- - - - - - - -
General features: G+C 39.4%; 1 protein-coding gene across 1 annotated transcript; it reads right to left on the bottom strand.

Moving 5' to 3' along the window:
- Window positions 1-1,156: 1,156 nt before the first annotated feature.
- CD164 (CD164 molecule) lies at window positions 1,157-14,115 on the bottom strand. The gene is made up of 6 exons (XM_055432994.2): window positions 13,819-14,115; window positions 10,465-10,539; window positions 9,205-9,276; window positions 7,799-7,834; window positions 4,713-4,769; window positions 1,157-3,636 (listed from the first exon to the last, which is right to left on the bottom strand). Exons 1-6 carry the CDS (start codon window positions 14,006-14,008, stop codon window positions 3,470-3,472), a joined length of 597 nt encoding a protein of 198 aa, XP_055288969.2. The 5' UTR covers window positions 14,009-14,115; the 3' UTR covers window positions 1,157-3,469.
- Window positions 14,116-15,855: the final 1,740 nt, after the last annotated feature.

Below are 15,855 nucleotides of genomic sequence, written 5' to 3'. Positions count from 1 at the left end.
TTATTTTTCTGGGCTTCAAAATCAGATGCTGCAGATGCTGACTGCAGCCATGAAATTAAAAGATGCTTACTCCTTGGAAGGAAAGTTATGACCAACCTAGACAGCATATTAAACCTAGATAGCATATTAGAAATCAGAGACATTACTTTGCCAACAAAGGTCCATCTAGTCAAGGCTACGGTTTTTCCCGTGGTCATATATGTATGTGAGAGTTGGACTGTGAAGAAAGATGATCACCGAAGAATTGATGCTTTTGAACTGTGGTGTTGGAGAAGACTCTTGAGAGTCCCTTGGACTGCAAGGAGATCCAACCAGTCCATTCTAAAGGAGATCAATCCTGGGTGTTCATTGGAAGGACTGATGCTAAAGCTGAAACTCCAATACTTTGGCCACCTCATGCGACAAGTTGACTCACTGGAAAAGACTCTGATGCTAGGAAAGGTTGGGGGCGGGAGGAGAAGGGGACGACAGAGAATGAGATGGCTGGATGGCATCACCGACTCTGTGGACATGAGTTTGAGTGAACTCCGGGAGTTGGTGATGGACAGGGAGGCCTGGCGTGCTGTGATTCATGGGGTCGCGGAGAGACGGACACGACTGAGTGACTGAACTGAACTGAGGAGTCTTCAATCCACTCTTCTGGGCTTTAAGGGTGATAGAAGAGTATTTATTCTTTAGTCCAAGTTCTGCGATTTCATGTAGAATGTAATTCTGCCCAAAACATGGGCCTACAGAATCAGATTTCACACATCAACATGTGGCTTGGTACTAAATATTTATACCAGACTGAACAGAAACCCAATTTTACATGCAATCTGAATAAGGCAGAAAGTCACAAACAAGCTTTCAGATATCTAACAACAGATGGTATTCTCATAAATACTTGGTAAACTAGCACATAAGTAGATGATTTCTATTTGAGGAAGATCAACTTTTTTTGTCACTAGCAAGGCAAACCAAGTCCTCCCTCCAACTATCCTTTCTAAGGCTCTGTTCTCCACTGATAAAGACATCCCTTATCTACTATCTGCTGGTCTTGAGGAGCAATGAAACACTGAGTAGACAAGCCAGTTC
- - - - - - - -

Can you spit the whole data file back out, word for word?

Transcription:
General features: G+C 39.4%; 1 protein-coding gene across 1 annotated transcript; it reads right to left on the bottom strand.

Moving 5' to 3' along the window:
- Window positions 1-1,156: 1,156 nt before the first annotated feature.
- CD164 (CD164 molecule) lies at window positions 1,157-14,115 on the bottom strand. The gene is made up of 6 exons (XM_055432994.2): window positions 13,819-14,115; window positions 10,465-10,539; window positions 9,205-9,276; window positions 7,799-7,834; window positions 4,713-4,769; window positions 1,157-3,636 (listed from the first exon to the last, which is right to left on the bottom strand). Exons 1-6 carry the CDS (start codon window positions 14,006-14,008, stop codon window positions 3,470-3,472), a joined length of 597 nt encoding a protein of 198 aa, XP_055288969.2. The 5' UTR covers window positions 14,009-14,115; the 3' UTR covers window positions 1,157-3,469.
- Window positions 14,116-15,855: the final 1,740 nt, after the last annotated feature.

Below are 15,855 nucleotides of genomic sequence, written 5' to 3'. Positions count from 1 at the left end.
TTATTTTTCTGGGCTTCAAAATCAGATGCTGCAGATGCTGACTGCAGCCATGAAATTAAAAGATGCTTACTCCTTGGAAGGAAAGTTATGACCAACCTAGACAGCATATTAAACCTAGATAGCATATTAGAAATCAGAGACATTACTTTGCCAACAAAGGTCCATCTAGTCAAGGCTACGGTTTTTCCCGTGGTCATATATGTATGTGAGAGTTGGACTGTGAAGAAAGATGATCACCGAAGAATTGATGCTTTTGAACTGTGGTGTTGGAGAAGACTCTTGAGAGTCCCTTGGACTGCAAGGAGATCCAACCAGTCCATTCTAAAGGAGATCAATCCTGGGTGTTCATTGGAAGGACTGATGCTAAAGCTGAAACTCCAATACTTTGGCCACCTCATGCGACAAGTTGACTCACTGGAAAAGACTCTGATGCTAGGAAAGGTTGGGGGCGGGAGGAGAAGGGGACGACAGAGAATGAGATGGCTGGATGGCATCACCGACTCTGTGGACATGAGTTTGAGTGAACTCCGGGAGTTGGTGATGGACAGGGAGGCCTGGCGTGCTGTGATTCATGGGGTCGCGGAGAGACGGACACGACTGAGTGACTGAACTGAACTGAGGAGTCTTCAATCCACTCTTCTGGGCTTTAAGGGTGATAGAAGAGTATTTATTCTTTAGTCCAAGTTCTGCGATTTCATGTAGAATGTAATTCTGCCCAAAACATGGGCCTACAGAATCAGATTTCACACATCAACATGTGGCTTGGTACTAAATATTTATACCAGACTGAACAGAAACCCAATTTTACATGCAATCTGAATAAGGCAGAAAGTCACAAACAAGCTTTCAGATATCTAACAACAGATGGTATTCTCATAAATACTTGGTAAACTAGCACATAAGTAGATGATTTCTATTTGAGGAAGATCAACTTTTTTTGTCACTAGCAAGGCAAACCAAGTCCTCCCTCCAACTATCCTTTCTAAGGCTCTGTTCTCCACTGATAAAGACATCCCTTATCTACTATCTGCTGGTCTTGAGGAGCAATGAAACACTGAGTAGACAAGCCAGTTC